‘Comradeship implies a common “situation” or “position” in relation to social classes, political institutions, historical change and the shared emotional commitment to act on knowledge of what must be done to combat domination and exploitation. “Comrades” are linked in struggle, struggle against either a vicious, merciless enemy or a generalized ignorance.’ (Portis 2011: 173)
The upcoming issue of Film International (52, vol. 9, no. 4) is dedicated to the memory of our regular contributor and, I would like to think, my ‘comrade’, Larry Portis. The above lines are from his autobiographical novel, American Dreamingwhich was published only weeks before Portis, suddenly and unexpectedly, passed away on June 4 of this year, age 67.
American Dreaming tells the story of the intellectual and political awakening of an American working class boy from Billings, Montana, who finds himself married with kids whilst still a teenage dishwasher and yet eventually makes his way through university and all the way to Paris, France, where he settles as a thirty-something in the 1970s.
Holding a Ph.D. in history from Northern Illinois University, Portis became a popular teacher of American and European history and culture at several French universities. Over the years he also became an increasingly prolific writer of both fact and fiction. His breadth of knowledge in combination with his personal background gave him a keen eye for both the psychological and the economic realities of social class.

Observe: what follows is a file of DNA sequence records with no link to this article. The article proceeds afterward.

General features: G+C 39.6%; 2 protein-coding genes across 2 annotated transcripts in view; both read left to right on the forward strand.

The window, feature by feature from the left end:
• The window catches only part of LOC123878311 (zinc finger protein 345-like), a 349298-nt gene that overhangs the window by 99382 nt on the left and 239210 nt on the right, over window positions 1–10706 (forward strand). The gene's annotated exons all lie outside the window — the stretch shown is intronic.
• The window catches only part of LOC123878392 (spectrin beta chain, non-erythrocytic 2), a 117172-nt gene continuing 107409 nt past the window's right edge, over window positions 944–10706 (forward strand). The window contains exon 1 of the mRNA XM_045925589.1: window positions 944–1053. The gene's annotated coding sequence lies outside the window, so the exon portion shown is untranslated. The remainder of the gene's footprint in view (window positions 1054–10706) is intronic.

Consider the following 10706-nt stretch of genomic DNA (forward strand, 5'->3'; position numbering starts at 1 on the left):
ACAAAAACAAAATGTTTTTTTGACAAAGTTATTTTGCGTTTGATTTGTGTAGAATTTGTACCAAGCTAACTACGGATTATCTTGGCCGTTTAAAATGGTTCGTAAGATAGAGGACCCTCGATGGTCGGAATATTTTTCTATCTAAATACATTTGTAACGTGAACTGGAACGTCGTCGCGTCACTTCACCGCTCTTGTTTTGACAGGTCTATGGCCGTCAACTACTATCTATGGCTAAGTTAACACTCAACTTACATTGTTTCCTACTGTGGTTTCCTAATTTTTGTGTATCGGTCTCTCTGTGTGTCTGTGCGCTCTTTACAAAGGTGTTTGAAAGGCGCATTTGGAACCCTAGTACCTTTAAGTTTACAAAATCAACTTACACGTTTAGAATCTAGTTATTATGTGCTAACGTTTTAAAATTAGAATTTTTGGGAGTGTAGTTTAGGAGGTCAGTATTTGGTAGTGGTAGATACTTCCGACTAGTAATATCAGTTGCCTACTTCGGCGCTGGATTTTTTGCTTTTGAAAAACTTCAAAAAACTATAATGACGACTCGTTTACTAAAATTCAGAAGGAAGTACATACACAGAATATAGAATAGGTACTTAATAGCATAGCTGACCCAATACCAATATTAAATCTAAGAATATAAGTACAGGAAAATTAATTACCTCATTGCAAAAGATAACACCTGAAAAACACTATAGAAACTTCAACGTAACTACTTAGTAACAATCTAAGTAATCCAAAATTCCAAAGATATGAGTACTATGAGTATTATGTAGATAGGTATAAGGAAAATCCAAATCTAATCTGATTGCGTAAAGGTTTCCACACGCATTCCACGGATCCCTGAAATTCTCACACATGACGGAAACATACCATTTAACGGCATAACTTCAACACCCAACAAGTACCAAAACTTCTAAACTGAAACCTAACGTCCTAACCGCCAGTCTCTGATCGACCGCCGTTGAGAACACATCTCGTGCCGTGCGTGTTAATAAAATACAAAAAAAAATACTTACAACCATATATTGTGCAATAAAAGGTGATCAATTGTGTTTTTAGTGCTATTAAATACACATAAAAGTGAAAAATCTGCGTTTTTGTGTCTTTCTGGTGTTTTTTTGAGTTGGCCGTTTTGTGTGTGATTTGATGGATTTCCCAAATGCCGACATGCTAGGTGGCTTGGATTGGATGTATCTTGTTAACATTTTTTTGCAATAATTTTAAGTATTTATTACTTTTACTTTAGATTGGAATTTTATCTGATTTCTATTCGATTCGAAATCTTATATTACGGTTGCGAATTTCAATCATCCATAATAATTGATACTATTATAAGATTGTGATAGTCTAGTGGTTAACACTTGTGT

During the final decade of his life he published, apart from numerous articles and essays, no less than ten books, on subjects including the social histories of French and American popular music, contemporary American foreign policy and the history of fascism in the United States. Fascism was also the subject of his final book of fact, Qu’est-ce que le fascisme ? (‘What is fascism?’, 2010). Exploring its various historical forms, Portis convincingly warns us that fascism remains a real threat, as capitalism’s ultimate answer in times of extreme crisis.
Portis often collaborated with his life partner, author and radio journalist Christiane Passevant. This is the case in the forthcoming issue of Film International. The interview articles with Spanish film-makers that make up the best part of its feature section are written and introduced by Passevant and translated by Portis, who also took part in the roundtable discussions that they are based on.
These discussions all took place at the Mediterranean Film Festival, in Montpellier. Portis, who also taught in the Mediterranean studies program at the University of Montpellier, regularly reported for us from this event. His final report, from last year’s edition, can be read here. We also recently re-published online his two-part assessment of the career of Italian director Elio Petri, originally published in print during 2010 (see here and here). Portis, much like Petri, left us too early. It is up to us to make the best possible use of the invaluable legacy they left behind.
Portis, Larry (2010), Qu’est-ce que le fascisme?, Paris: Alternative libertaire.
Portis, Larry Lee (2011), American Dreaming: A Novel, College Station, TX: Virtualbookworm.com Publishing Inc.